Strauss said retaining faculty can be difficult because salaries are not up to national standards.
“Part of it is that Carolina hasn't been able to give compensation increases for a number of years,” he said. “We're just kind of limping along.”
Data presented to the Faculty Council in December 2019 showed professors at UNC earn approximately $19,000 less than faculty at peer institutions.
Even generous offers are geared toward funding initiatives that die out after a year, Holland said, and faculty want real, permanent change.
She said she asked for triple the money she was offered as part of her retention. With this funding, she convened the Critical Ethnic Studies Collective at Carolina, which is a space for intersectional academic work on institutional power and systems of privilege and inequity.
And while Holland said she feels like she’s finally come into her own at UNC, at times “the homophobia and racism and sexism were just overwhelming."
She said she was once referred to as a “black hole” in a meeting.
“I got the inference, let’s put it that way, and so did everyone else. And when I tried to see about doing something about that, I was consistently lied to about that process,” Holland said. “Those microaggressions from that person are still coming because nothing has ever been done about it.”
‘Looking for meaningful action’
Strauss said the University has work to do in recruiting faculty members from underrepresented groups.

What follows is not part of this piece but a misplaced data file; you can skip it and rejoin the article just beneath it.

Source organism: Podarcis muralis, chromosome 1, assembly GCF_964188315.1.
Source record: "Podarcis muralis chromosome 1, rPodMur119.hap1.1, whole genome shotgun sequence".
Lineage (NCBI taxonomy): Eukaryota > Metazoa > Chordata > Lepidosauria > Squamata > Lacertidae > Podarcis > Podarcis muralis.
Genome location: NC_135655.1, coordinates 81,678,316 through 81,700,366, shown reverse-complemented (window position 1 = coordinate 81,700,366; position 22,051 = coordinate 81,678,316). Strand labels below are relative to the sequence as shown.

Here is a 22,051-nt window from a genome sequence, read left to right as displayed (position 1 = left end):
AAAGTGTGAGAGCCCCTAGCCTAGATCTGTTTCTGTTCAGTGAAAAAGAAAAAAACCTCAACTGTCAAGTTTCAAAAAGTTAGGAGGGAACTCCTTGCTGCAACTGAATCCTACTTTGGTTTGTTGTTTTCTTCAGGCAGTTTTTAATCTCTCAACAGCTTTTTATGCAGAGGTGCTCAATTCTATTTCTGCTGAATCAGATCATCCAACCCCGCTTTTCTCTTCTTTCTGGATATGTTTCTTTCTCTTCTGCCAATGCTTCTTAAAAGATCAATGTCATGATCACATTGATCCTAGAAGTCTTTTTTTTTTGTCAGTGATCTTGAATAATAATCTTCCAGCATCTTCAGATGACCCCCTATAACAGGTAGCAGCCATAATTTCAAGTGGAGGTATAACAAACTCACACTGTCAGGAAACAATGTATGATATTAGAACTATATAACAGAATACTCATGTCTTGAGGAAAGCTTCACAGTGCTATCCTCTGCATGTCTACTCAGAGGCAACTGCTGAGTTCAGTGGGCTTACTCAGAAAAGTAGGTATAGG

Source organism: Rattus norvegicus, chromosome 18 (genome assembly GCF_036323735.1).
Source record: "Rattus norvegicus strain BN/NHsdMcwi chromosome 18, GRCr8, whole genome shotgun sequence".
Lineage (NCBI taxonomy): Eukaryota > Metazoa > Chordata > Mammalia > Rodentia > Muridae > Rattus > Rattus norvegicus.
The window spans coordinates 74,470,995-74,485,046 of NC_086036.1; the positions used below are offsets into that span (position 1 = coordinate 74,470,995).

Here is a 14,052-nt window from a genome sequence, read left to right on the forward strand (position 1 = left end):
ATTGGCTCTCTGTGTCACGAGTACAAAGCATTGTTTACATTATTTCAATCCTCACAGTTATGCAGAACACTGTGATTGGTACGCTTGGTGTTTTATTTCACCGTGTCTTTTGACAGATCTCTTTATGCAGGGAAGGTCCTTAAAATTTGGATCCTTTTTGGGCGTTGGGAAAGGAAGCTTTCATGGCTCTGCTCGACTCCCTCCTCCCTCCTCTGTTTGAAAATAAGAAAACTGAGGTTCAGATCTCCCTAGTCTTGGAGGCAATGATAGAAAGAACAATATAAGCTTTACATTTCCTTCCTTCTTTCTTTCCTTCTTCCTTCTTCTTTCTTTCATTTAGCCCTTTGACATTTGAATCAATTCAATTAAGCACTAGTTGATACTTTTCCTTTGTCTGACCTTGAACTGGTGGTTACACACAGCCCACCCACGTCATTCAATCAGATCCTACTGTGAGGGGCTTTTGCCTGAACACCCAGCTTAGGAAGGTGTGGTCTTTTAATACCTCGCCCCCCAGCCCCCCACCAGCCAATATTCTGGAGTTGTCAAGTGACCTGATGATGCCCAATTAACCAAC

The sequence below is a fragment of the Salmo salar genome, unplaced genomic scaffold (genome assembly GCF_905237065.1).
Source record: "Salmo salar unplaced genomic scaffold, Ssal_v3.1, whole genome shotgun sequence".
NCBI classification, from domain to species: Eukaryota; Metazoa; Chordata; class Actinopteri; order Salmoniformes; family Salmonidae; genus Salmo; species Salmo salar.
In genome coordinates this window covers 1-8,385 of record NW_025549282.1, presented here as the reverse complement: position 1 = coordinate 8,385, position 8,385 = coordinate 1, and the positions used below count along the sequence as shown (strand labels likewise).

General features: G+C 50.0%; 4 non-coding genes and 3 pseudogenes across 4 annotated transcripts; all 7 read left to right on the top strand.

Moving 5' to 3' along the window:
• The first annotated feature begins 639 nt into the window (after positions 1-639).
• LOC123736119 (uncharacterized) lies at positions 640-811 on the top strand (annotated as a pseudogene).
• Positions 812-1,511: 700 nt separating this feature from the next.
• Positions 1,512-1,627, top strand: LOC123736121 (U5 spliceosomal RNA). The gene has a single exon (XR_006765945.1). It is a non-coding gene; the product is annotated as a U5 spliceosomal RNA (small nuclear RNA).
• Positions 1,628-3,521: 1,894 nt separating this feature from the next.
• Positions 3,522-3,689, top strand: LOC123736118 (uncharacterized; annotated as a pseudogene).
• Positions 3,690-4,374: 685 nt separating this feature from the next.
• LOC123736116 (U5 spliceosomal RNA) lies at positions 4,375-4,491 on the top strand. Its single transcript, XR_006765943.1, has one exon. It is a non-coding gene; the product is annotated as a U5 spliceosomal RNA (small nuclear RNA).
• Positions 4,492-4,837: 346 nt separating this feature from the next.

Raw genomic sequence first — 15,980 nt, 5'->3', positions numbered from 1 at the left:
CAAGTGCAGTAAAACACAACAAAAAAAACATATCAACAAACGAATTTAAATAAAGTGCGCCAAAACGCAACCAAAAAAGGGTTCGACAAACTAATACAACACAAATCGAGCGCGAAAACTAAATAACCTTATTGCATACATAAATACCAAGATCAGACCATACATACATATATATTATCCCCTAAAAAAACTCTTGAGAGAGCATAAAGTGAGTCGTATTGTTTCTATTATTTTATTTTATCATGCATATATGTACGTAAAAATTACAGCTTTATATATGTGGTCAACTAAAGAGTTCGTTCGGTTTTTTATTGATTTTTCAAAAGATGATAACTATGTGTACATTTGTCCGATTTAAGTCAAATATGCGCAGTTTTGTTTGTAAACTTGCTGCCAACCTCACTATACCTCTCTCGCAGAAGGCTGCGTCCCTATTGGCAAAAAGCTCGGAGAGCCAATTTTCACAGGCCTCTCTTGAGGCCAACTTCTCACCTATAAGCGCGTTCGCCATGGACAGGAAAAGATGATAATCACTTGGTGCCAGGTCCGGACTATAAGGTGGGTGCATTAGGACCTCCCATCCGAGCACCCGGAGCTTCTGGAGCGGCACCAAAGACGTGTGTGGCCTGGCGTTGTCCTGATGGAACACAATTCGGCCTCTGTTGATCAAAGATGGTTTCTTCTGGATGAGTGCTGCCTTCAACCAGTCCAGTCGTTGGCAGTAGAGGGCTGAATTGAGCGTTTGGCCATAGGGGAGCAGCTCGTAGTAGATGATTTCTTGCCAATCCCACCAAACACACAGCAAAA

“Are we where we want to be? No, not at all,” he said.
Bob Blouin, executive vice chancellor and provost, said in an email to the DTH that UNC is working to attract and retain faculty of color through several initiatives.
“We know that our faculty and the broader campus community are looking for meaningful action from us,” Blouin said. “We must understand the ways in which systemic, structural racism creates barriers at the University, and we will not solve this problem as an institution until we get to the root of that.”
One such initiative, Strauss said, is the Valuing Inclusion To Attain Excellence hiring program, which aims to recruit new faculty members from “underrepresented and other groups” for tenure-track or tenured appointments.
Formerly known as the Target of Opportunity program, Ho said she witnessed colleagues saying this program produced poor candidates.
“I would have white colleagues who would say we shouldn’t really do Target of Opportunity hiring because it lowers the quality of the candidates that we get,” Ho said.
Ho said she came to UNC as a Target of Opportunity hire.
“When you have your white colleagues say that and you're a person of color — especially when your other colleagues don't stand up and say that's really racist, or that's really offensive — it feels like, ‘OK, this isn't a welcoming place for me to be,’” she said.
Another program designed to aid underrepresented faculty is the Provost’s Academic Leadership Advancement Program for Underrepresented Faculty, which Blouin announced in July.
The initiative provides “career development opportunities; interpersonal, organizational and operational competencies; and professional networking for a selected tenured or tenure track underrepresented faculty member who is seeking academic leadership career advancement at Carolina,” Blouin’s announcement said.
Regardless of the many reasons why faculty who are people of color consider leaving the University, La Serna said it leaves an impression.
“The impression is that there is not really as much an effort being put on retention and recruitment of talented BIPOC faculty,” La Serna said.
And in the end, Ho said she cares about UNC, which is why she wanted to share her story.
“I'm going on record about this, not because I am trying to shame the administration or shame Carolina,” Ho said. “I want UNC to succeed, but they're not going to succeed if they keep doing business as usual and if they pretend there's nothing wrong.”